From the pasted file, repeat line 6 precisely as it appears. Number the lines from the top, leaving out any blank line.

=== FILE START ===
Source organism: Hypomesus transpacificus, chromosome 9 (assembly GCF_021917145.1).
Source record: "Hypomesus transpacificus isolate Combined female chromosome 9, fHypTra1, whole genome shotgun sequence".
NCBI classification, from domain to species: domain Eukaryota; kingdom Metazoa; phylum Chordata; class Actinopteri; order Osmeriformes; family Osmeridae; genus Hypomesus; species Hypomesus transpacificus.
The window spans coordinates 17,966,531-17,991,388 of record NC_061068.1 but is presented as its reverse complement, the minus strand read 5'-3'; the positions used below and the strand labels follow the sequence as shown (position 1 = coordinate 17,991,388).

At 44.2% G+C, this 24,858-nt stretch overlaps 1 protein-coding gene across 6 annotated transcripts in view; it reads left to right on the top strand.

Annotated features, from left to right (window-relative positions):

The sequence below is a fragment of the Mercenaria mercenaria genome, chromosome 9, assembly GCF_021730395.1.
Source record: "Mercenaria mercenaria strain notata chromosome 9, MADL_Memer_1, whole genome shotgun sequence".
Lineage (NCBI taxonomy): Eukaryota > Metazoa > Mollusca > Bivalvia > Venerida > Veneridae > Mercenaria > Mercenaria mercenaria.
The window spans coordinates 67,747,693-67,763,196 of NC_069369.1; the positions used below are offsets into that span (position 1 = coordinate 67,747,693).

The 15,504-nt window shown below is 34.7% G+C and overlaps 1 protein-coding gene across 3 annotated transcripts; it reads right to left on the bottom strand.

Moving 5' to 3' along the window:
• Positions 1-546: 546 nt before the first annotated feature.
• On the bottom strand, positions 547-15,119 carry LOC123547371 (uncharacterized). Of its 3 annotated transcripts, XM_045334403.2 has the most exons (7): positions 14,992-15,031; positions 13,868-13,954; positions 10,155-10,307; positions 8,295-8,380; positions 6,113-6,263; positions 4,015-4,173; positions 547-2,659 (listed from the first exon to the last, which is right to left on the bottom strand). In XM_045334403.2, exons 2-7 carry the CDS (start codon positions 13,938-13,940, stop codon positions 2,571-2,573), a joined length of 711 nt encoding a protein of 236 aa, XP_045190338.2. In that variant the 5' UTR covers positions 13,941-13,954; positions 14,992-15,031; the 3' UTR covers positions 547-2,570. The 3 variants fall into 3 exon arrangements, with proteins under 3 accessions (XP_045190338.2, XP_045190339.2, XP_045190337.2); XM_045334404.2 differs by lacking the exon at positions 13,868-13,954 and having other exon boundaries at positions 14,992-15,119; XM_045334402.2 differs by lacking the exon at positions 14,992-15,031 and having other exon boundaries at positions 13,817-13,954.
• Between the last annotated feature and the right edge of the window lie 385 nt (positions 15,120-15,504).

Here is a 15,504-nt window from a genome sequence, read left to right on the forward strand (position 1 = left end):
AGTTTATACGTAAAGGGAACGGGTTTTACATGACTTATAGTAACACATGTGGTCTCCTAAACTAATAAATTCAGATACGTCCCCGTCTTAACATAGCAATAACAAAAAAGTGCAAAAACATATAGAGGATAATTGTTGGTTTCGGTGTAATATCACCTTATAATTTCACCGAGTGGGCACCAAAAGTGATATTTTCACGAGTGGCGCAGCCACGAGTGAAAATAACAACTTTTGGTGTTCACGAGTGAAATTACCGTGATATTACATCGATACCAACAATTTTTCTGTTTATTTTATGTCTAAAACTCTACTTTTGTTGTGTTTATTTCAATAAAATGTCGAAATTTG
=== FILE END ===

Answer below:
Annotated features, from left to right (window-relative positions):